Maplewood History: Vote Yes On Proposition L For The Library


Dear Readers, Recently, I received this letter from the folks that are working to improve our library. The original Maplewood Pool building, now home to our library, is one of the most important historic buildings in our town.

March 1, 2023

Dear Neighbor,

On behalf of the Maplewood Library Preservation campaign, we’re asking you to vote Yes on Proposition L in the April 4th election.

The Maplewood Public Library’s home was originally built in 1938 by the WPA to be the changing facility for the Maplewood Pool. This beautiful, historic building became the library’s home in 2007. It is one of our community’s architectural jewels, but the aging structure has persistent water problems that urgently need to be addressed. There are also a number of other needs associated with maintaining the 85-year-old building and continuing to make it the most welcoming library in St. Louis.

If you help us pass Prop L on April 4, the Maplewood Public Library will use the funds to:

  • Waterproof the facility (Because they’ve discovered through unfortunate experience that books become less useful when they’re wet.)
  • Preserve and maintain the historic building
  • Improve physical access
  • Enhance security
  • Improve patron experience
  • Expand the Maplewood History Room
  • Create needed storage

Passing Prop L would allow the Maplewood Public Library to issue up to three million  dollars in bonds for repairs and upgrades to the historic library building. The debt service  levy is anticipated to be $0.114 per $100 of the assessed valuation for homeowners

(translating to an increase of $5 per month for a $100,000 home in Maplewood compared to 2022); this is less than the debt service levy was in 2014–2020 for the bond passed to finance the library’s move into the building, when it ranged from $0.125 to $0.175 per $100 of the assessed valuation. Prop L would allow the new bond to begin just after the last bond is paid off, minimizing the impact on the taxpayers.

With this investment, the library could make critical repairs to the building, preserving it for generations of curious minds. Our wonderful library has served our community  for 88 years, and it offers access to 43,000 physical materials, more than 650,000 digital  items, 11 online databases, a library of things (fishing poles, telescopes, knitting needles,  crochet hooks, and more), and a variety of programs (more than 250 programs were offered last year).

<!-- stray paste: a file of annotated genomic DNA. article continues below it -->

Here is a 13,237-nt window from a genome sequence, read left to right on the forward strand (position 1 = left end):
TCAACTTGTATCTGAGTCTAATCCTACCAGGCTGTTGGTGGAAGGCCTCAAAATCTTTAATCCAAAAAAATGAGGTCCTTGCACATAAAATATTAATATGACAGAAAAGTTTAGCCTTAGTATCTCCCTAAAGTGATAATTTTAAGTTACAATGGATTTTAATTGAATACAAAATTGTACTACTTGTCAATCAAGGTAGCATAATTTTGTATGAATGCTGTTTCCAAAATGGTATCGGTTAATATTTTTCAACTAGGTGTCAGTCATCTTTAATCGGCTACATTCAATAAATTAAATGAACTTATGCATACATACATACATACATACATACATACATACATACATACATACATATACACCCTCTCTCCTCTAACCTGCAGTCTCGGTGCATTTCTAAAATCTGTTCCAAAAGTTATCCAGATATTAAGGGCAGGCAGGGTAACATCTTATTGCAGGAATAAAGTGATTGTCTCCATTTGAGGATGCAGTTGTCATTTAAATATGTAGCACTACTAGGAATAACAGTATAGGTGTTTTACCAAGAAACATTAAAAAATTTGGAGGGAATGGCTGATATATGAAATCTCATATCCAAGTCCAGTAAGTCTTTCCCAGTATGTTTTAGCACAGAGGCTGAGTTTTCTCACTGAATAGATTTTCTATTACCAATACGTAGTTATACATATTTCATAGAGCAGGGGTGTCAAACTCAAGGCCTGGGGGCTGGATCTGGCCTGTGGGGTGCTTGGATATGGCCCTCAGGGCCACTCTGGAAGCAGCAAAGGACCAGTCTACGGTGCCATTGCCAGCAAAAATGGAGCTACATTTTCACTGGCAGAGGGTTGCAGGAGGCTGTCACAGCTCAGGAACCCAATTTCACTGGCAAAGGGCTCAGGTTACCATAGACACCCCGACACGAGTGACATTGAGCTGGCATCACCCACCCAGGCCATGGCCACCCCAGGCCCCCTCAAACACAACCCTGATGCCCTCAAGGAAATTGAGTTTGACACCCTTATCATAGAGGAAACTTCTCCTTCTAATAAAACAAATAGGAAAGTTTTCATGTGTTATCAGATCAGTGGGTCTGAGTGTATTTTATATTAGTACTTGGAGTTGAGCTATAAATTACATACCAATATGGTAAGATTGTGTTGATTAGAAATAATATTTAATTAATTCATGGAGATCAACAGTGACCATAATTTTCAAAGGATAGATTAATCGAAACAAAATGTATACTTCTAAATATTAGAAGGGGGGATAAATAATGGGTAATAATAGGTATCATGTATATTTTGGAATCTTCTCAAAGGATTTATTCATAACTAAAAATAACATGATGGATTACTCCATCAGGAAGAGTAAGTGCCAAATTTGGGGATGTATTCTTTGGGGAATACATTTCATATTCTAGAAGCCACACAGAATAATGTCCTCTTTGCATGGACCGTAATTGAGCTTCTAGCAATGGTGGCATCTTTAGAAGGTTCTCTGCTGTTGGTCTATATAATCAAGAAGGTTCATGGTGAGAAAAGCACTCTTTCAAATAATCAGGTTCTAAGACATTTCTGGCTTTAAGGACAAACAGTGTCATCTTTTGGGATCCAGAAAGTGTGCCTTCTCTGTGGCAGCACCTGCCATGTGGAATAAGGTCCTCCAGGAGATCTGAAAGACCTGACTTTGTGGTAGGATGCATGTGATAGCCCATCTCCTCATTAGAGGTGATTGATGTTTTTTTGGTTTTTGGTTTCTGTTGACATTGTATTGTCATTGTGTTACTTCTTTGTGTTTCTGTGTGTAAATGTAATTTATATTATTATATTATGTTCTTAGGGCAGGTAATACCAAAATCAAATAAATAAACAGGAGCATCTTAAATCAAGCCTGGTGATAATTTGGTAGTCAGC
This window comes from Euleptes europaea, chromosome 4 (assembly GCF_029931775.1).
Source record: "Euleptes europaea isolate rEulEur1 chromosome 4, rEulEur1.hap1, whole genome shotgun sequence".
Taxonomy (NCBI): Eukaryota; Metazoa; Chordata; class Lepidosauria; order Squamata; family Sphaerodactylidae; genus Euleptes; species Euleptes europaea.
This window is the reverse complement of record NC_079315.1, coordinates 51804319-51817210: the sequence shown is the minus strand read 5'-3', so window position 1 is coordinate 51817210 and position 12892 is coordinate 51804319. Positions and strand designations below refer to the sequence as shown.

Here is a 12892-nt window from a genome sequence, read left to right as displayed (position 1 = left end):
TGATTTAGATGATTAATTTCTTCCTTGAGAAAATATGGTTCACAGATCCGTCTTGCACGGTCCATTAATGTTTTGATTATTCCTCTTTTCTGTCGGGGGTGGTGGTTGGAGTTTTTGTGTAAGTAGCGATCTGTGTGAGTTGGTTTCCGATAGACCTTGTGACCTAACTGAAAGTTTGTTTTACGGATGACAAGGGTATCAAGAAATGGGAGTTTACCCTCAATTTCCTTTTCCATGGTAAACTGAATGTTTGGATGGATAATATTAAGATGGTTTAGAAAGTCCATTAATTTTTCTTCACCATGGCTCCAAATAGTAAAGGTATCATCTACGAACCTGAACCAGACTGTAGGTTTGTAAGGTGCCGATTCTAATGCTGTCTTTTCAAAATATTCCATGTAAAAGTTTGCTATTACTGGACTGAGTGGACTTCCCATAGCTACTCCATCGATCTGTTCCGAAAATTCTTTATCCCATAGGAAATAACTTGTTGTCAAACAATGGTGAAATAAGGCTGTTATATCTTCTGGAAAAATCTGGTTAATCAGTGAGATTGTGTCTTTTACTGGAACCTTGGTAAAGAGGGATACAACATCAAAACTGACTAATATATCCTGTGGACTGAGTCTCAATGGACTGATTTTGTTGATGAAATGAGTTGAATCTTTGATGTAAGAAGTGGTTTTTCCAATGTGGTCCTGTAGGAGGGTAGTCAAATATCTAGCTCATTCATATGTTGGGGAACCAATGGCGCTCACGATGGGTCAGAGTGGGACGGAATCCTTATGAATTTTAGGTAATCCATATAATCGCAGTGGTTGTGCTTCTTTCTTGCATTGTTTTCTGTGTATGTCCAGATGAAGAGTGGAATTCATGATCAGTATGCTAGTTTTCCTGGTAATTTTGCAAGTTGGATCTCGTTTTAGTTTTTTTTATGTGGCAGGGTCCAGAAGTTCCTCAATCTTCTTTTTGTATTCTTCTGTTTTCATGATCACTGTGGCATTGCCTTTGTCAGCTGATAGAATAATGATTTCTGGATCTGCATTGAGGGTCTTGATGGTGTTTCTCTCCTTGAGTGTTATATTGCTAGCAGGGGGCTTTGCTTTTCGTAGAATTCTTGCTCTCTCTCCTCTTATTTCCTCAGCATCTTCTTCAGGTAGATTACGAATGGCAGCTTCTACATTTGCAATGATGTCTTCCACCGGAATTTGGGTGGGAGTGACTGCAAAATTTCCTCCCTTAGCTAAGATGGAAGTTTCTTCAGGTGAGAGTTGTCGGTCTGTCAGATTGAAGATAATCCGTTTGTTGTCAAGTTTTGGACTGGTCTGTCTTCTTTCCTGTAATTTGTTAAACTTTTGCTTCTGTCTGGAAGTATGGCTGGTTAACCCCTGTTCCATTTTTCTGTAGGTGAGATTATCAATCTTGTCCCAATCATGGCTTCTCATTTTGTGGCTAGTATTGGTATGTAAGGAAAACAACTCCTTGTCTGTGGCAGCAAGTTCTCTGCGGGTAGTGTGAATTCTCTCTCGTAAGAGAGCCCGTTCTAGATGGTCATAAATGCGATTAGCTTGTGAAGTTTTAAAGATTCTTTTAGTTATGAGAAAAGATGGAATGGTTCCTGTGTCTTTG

Please be sure to vote on Tuesday, April 4, and please vote Yes on Proposition L to preserve this historic building as the home of the Maplewood Public Library for decades to come.


The Maplewood Library Preservation Committee


Tim Alexander                          Gina LaRose

Martin Brenner                        Evan Loveless

Tamara Durham                     Dawn Piehl

Becky Foster                           Rachel Silverberg

Charlie Hinderliter               Joyce Kremer


Paid for by Maplewood Library Preservation, Tim Alexander, Treasurer

Please vote Yes on Proposition L on April 4th.

Doug Houser         March 10, 2023






  1. I will gladly vote for this proposition, and pay my share! The Maplewood Library, and the pool building hold a lot of memories for us “old timers” who have spent many happy hours enjoying both. I hope we are able to leave behind us the opportunity for more generations to appreciate the beauty and the sense of community and history found within.

  2. So on what bill do I pay this monthly? $5 per month on a $100,000 home means $60 for the year. For a $200,000 home that means $120. My real estate tax is now over $3000 for a 2-bedroom bungalow and I struggle to come up with the money every year. We’ve had a few rough years and I work in the arts. I will be forced to vote no unless this is on some sort of bill like sewer where I’d pay it monthly. Otherwise, some other tax needs to come down by the same amount.

    • I don’t know for sure, Gary Lee. I urge you to contact one of these folks on the committee or call the library. I have met you. I know you to be a good fellow. I hope it will work out so you will be able to support this effort. If it just doesn’t, we understand. Thank you for your honest inquiry.

    • Hi! I too, have financial concerns. Always in favor of community improvement, Always look for ways to maintain that interest. These words in this proposal made me hopeful for approval on the financial side: The old bond would expire before this one would pick up…and is LOWER. You would not be paying more, as I understand it.
      The only way to save that building is to repair it and we have no other public buildings to move it to…build new? That would be worse, both cost and location.

    • This tax would be due annually and paid in the same way you pay your property taxes currently. As Pickett notes below, and is noted in the text, there won’t be a notable INCREASE in your taxes if this proposition passes, as a 2006 bond will be paid off as the new one rolls on. In fact, the debt service payments toward the library tax will on fact be *lower* than they were from 2016-2020.

      If you’re concerned about the valuation of your home, there is an opportunity to appeal through the county this spring (the assessment process happens every other year). Keep an eye out on the Mayor’s website for more information on the appeal process:
      Hope that is helpful 🙂

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